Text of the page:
The 64-year-old actress recently mentioned the need to be able to talk about pregnancy loss without stigma.
Sharon Stone has been through the heartbreaking experience of losing a pregnancy... not once but nine times. Stone is currently a mom to three sons through adoption: Quinn Kelly, Laird Vonne, and Roan Joseph. She believes that's important to talk about pregnancy loss without the stigma attached. The 64-year-old actress commented on a PEOPLE Instagram post where Peta Murgatroyd, spoke about losing a pregnancy while her husband, Dancing With The Stars pro Maks Chmerkovskiy, was stranded in Ukraine. In a top comment, she pointed out: We, as females don’t have a forum to discuss the profundity of this loss. I lost nine children by miscarriage. It is no small thing, physically nor emotionally yet we are made to feel it is something to bear alone and secretly with some kind of sense of failure. Instead of receiving the much needed compassion and empathy and healing which we so need. Female health and wellness left to the care of the male ideology has become lax at best, ignorant in fact, and violently oppressive in effort.
The actress previously revealed in a 2017 interview with EXTRATV that a genetic blood condition prevented her from carrying a child to term. And although the pain of losing the chance of having her own biological children was devastating, she believes adoption has changed her life. According to Vogue, she said, "I’m now a single mother with three adopted sons, and it has been the great privilege of my life to raising them. When you adopt, you realize any child could be your child, any person could be your relative. After that, you never see the world in the same way again. I’m connected to everyone on this planet. And that’s a miracle in and of itself."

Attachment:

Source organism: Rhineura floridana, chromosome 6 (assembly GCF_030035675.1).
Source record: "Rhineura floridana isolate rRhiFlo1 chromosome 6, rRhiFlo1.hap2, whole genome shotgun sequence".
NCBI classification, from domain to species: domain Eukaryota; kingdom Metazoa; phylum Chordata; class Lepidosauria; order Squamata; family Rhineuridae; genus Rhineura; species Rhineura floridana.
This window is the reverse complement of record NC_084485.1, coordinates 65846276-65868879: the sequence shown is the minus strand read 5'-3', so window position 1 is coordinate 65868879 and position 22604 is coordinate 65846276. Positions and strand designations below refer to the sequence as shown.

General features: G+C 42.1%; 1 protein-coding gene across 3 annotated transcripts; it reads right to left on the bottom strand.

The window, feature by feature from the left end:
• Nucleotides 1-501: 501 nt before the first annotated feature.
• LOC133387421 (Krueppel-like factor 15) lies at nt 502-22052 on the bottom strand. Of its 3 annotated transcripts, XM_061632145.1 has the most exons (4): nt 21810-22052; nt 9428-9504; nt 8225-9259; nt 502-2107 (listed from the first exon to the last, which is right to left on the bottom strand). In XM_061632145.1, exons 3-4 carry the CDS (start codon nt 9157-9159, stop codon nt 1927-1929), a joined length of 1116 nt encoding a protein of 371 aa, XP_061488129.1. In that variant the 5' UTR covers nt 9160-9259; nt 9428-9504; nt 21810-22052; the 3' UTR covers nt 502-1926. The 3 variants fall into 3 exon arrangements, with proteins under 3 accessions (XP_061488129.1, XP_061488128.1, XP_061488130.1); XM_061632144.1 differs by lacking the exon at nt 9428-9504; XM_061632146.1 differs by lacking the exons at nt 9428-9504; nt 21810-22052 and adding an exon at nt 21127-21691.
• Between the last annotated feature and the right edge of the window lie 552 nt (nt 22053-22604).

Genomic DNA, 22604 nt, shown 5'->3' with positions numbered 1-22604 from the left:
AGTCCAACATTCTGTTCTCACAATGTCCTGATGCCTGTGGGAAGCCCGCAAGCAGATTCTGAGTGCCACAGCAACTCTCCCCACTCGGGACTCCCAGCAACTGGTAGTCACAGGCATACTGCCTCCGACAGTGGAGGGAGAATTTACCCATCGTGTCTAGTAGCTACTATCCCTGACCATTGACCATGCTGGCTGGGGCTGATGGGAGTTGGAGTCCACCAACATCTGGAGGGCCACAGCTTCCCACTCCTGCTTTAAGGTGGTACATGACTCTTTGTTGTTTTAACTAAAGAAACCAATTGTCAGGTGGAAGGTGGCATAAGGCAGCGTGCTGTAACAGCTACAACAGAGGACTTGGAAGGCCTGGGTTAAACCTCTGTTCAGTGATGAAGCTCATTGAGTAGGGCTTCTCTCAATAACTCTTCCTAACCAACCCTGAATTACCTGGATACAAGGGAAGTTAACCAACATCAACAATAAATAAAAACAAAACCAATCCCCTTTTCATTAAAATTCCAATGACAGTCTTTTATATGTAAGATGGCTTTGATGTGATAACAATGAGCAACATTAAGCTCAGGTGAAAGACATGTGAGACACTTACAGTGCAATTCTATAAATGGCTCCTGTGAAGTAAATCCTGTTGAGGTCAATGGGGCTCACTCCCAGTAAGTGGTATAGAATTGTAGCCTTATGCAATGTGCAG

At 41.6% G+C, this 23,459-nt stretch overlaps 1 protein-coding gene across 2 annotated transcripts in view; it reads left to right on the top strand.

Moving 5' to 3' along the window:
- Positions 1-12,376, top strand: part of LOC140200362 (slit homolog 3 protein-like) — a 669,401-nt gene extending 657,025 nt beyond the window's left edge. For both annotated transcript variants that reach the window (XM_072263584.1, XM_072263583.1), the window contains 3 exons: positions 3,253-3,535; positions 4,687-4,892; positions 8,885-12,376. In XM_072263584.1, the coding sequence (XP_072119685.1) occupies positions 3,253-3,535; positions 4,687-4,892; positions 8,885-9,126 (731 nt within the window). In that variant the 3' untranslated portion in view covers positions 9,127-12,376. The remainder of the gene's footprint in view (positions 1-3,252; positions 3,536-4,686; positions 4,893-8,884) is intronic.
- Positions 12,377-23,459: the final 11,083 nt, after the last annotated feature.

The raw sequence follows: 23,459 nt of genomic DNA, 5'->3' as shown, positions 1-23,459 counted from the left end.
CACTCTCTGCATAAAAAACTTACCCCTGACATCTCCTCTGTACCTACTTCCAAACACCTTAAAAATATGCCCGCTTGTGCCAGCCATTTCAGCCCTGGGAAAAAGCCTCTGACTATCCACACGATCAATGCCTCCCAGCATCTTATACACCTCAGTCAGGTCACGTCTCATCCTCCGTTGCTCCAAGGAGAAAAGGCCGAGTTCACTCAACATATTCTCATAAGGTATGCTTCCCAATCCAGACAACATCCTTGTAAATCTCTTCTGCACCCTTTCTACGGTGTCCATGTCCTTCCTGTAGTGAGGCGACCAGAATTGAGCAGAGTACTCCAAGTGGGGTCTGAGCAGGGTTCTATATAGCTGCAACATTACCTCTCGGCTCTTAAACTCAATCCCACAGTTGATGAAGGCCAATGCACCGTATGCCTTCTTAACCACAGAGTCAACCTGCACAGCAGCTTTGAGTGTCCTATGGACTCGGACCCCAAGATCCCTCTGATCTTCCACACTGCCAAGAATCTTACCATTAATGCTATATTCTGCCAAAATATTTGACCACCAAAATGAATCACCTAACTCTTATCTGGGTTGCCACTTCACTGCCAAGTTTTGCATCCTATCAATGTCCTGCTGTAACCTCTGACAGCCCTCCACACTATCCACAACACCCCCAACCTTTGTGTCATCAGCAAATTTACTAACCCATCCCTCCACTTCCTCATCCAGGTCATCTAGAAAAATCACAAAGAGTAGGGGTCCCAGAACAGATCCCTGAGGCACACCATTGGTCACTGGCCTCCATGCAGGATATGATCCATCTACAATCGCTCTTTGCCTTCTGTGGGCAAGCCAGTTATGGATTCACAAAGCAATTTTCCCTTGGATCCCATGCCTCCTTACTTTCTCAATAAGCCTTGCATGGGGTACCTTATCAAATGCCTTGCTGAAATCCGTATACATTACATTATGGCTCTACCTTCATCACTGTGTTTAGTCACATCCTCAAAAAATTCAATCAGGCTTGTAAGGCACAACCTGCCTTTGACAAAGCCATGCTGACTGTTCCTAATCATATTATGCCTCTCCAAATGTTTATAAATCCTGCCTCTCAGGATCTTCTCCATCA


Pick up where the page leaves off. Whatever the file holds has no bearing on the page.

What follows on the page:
Over the years, the Basic Instinct actress learned to believe in owning one's power as she's learned how to cope and heal and find her strength over time. In a taped interview for Oprah Winfrey's Super Soul talk show Stone elaborated more on her memoir adding that as women reach the age of 40, "white male society starts to tell women you don't have worth." The actress added, "I think that as we grow older, we have this societal pressure where people start to try to tell us that our worth is diminished." "I think this is a time in our life when our worth is the most enhanced," she told Winfrey. "I believe that's because it's the first time in your life when your worth becomes so much more. You become the most powerful than you've ever been."
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